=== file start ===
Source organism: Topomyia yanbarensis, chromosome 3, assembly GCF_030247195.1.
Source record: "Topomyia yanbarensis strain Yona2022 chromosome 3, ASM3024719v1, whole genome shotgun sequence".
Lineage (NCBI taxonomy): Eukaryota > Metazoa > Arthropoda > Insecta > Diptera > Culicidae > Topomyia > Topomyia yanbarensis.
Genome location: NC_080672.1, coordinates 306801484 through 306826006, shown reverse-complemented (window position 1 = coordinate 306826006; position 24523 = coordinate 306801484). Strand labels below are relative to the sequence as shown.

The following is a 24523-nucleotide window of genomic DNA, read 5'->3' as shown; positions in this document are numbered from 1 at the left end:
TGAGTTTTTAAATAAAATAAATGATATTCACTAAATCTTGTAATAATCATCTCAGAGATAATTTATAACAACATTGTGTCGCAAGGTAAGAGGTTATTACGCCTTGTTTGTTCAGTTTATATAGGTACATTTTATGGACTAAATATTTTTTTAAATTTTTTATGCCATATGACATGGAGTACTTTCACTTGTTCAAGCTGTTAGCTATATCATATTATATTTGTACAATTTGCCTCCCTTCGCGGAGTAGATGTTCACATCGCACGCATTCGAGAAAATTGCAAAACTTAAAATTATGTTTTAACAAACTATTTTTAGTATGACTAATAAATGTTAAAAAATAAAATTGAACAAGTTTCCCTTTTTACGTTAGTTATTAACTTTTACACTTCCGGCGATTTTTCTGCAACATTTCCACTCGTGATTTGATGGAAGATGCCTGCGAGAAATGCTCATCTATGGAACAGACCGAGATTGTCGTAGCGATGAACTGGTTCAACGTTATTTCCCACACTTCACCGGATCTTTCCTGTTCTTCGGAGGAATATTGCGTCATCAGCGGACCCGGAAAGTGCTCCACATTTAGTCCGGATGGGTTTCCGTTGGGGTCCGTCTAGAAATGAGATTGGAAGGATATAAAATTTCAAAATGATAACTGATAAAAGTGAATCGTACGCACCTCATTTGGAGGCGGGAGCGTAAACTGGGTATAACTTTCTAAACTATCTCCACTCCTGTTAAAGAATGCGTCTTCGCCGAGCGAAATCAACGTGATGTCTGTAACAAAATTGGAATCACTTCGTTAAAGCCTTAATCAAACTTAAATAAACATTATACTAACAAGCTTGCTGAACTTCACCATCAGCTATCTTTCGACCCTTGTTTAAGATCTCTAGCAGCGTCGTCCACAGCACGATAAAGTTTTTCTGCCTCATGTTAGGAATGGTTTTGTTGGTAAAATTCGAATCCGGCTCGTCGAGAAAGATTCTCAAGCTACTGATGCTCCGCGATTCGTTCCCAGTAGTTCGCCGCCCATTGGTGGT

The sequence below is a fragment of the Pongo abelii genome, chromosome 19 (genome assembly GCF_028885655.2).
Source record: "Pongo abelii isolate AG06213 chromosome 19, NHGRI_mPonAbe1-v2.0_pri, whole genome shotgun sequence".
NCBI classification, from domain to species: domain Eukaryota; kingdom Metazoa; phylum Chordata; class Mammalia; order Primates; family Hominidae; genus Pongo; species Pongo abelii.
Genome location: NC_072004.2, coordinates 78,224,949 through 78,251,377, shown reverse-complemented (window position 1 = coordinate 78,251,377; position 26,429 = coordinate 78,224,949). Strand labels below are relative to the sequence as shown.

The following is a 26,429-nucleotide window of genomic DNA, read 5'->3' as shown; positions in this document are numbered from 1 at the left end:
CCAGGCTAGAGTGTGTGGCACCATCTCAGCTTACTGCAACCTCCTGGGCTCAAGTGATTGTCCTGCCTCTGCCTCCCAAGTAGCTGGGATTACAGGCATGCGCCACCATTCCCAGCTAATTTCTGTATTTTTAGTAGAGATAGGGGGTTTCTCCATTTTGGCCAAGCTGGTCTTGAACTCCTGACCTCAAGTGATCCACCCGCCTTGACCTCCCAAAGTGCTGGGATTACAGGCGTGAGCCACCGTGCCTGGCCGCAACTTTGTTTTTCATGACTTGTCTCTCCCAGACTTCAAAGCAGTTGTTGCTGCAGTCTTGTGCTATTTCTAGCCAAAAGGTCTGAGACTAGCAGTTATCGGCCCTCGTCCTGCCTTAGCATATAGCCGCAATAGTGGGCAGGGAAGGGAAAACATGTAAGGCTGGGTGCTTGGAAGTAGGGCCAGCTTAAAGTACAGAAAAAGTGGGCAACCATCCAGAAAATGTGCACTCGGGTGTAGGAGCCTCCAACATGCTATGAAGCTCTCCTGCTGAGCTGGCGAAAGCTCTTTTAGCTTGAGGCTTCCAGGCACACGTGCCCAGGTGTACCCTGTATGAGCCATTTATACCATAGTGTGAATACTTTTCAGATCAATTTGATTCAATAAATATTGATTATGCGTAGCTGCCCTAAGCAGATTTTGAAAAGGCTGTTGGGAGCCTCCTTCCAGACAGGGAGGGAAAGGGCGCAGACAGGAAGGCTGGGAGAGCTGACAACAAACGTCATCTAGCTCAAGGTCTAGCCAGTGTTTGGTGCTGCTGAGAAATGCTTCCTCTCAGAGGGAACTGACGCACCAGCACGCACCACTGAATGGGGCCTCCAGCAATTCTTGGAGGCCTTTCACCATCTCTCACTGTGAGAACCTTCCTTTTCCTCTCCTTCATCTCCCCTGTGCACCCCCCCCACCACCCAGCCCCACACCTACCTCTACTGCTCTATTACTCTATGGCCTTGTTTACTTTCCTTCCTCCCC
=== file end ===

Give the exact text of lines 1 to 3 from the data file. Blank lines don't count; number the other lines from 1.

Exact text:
Source organism: Topomyia yanbarensis, chromosome 3, assembly GCF_030247195.1.
Source record: "Topomyia yanbarensis strain Yona2022 chromosome 3, ASM3024719v1, whole genome shotgun sequence".
Lineage (NCBI taxonomy): Eukaryota > Metazoa > Arthropoda > Insecta > Diptera > Culicidae > Topomyia > Topomyia yanbarensis.